Marzipan secrets

  1. When making your own marzipan, ensure you are using only very fresh almonds as rancid almonds results in rancid marzipan.
  2. Marzipan can be cut into letters or numbers using a sharp knife or a biscuit cutter.  These can be attached to cakes or eaten on their own.
  3. You can dip your marzipan creations into chocolate, finely chopped nuts or sugar.
  4. Marzipan can be painted with food colouring but it is best to chill the marzipan for at least 2 hours beforehand so the surface hardens.
  5. Marzipan is best made for immediate use but any excess can be frozen.  If you refrigerate marzipan, wrap it well in plastic wrap and store in an airtight container or it will harden and become unusable.  If it becomes crumbly, knead in a little almond oil or warm water.

Stollen With Papaya And Rose-scented Marzipan (pictured)
Stollen is a German Christmas Cake. The name is really Christstollen. The marzipan centre represents Christ and the cake the blanket he was wrapped in. Stollen is a favourite in my home every Christmas.

1 cup sultanas or currants (or a mix of both)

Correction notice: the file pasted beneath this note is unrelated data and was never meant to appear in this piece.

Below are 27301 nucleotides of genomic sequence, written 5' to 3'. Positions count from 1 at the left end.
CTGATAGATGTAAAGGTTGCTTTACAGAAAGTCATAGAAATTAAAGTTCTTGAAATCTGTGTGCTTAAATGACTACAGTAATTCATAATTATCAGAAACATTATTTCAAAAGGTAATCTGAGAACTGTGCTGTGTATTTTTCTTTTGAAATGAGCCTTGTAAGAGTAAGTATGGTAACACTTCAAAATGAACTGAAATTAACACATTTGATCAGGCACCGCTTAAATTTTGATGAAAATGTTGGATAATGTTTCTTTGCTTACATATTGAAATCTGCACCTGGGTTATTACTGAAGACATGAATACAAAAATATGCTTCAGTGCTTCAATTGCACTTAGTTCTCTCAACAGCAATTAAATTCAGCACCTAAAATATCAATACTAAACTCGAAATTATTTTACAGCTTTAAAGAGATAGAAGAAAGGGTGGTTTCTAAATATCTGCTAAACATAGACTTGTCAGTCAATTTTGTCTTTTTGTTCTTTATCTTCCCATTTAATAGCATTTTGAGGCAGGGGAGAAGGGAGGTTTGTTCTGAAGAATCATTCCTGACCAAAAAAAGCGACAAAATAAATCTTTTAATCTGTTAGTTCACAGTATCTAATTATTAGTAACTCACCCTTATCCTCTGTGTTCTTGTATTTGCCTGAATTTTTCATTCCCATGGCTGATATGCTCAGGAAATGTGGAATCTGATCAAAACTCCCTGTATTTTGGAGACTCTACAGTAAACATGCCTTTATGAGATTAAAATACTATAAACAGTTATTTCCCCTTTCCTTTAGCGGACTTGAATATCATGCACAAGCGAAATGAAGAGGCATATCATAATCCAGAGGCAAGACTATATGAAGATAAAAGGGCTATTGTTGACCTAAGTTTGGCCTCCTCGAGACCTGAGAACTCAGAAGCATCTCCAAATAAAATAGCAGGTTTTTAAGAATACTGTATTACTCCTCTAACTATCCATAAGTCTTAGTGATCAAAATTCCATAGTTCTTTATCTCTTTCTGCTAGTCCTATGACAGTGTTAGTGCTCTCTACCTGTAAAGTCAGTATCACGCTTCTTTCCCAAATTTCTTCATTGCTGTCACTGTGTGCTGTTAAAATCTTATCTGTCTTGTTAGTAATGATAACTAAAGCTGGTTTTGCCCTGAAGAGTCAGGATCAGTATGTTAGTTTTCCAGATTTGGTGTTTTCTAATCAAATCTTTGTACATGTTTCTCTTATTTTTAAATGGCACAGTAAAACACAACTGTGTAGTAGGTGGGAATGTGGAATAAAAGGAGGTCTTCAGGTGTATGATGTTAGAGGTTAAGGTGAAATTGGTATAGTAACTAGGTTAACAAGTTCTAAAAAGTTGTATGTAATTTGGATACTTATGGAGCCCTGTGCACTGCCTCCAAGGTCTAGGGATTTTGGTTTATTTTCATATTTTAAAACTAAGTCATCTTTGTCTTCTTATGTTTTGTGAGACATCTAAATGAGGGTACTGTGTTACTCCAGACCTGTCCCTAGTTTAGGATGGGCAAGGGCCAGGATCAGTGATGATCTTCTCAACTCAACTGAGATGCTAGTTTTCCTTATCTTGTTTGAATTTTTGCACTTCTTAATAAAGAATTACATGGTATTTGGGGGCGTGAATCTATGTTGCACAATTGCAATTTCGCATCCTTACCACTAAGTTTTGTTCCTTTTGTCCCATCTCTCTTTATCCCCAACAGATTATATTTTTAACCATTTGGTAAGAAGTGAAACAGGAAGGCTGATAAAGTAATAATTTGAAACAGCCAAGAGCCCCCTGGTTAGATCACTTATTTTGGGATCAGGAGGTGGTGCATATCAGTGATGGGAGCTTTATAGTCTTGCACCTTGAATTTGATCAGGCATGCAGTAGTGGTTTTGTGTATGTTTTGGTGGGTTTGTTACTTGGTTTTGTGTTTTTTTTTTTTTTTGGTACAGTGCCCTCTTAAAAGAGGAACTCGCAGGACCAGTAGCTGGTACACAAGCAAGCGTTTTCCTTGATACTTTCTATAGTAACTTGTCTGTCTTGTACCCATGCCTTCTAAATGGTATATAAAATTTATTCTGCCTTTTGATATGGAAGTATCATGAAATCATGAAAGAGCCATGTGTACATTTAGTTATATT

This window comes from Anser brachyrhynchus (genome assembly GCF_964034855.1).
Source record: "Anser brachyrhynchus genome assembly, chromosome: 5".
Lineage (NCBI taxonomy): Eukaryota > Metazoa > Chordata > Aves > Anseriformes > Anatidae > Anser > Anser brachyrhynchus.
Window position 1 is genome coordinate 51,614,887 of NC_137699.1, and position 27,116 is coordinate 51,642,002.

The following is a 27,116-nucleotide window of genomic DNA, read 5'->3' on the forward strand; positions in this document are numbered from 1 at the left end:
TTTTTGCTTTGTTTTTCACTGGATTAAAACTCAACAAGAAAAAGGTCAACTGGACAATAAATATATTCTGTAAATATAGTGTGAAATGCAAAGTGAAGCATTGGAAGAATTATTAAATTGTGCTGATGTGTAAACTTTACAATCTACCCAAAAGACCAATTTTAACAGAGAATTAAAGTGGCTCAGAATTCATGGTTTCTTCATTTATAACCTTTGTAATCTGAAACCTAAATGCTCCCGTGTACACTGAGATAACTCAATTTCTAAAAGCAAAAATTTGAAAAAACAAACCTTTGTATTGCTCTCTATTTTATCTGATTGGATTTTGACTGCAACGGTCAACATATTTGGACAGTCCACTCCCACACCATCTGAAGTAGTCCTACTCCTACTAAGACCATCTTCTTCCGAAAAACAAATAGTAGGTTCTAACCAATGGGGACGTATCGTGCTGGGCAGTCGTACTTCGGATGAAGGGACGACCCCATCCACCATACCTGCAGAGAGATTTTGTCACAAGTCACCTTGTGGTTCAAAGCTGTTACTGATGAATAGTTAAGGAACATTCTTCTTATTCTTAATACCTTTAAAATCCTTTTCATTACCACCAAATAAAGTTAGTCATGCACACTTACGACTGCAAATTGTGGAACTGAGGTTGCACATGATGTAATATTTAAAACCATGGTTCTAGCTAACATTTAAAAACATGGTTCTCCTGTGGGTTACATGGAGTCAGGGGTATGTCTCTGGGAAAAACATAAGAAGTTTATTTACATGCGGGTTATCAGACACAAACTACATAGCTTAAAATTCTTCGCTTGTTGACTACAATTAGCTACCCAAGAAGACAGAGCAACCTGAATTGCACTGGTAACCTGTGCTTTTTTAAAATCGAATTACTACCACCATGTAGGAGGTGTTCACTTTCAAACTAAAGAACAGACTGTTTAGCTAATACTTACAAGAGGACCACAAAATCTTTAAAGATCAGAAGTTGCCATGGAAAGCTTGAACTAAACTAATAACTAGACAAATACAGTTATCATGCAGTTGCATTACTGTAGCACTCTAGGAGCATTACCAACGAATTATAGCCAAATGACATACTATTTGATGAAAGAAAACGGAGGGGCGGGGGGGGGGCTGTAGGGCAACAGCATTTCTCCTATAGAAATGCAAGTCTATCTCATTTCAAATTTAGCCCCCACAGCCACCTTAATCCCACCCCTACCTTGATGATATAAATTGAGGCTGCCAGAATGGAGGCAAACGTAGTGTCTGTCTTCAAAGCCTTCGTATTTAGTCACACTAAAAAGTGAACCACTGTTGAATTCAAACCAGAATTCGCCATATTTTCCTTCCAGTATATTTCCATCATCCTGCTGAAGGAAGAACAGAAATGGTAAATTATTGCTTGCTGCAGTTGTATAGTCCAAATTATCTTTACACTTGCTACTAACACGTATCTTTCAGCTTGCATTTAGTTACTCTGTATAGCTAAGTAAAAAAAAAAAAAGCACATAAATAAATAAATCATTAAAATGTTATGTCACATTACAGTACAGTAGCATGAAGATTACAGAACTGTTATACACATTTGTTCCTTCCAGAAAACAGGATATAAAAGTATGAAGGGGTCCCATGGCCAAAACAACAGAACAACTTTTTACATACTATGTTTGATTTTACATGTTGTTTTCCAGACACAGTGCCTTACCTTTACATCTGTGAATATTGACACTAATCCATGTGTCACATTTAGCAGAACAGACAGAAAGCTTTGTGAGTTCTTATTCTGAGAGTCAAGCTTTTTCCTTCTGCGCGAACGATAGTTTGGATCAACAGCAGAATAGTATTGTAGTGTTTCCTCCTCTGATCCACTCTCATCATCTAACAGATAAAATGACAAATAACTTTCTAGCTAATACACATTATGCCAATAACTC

2 tbsp brandy
3 cups high grade flour
Pinch salt
3 tbsp castor sugar
1/4 cup mixed peel
1/4 cup sliced almonds
1/4 cup finely chopped papaya (or use mixed peel)
1 cup milk
1 tsp castor sugar
2 tsp dried yeast or 2 tbsp Surebake
1 egg
75 g butter, melted, 1tblsp softened butter, 50g extra melted butter
200 g marzipan
Rosewater to flavour


  1. Toss the currants and sultanas in the brandy and set aside for 1-2 hours.
  2. Sift the flour and salt together. Take one cup of flour and set aside. To the remaining 2 cups of flour, add the three tablespoons castor sugar, mixed peel, almonds, papaya,sultanas or currants. Set aside.
  3. Bring the milk to blood heat with the one teaspoon sugar. Stir in the dried yeast and set aside for 10 minutes, or until the mixture is frothy.
  4. Bring the yeasty liquid into the bowl containing the one cup of flour. Add the egg and melted butter and beat well to achieve a smooth batter. Stand, covered, in a warm place until the batter has doubled in bulk and is bubbly. Stir this mixture into the flour and fruit mixture. Turn out onto a floured board and knead for about 10 minutes, until smooth.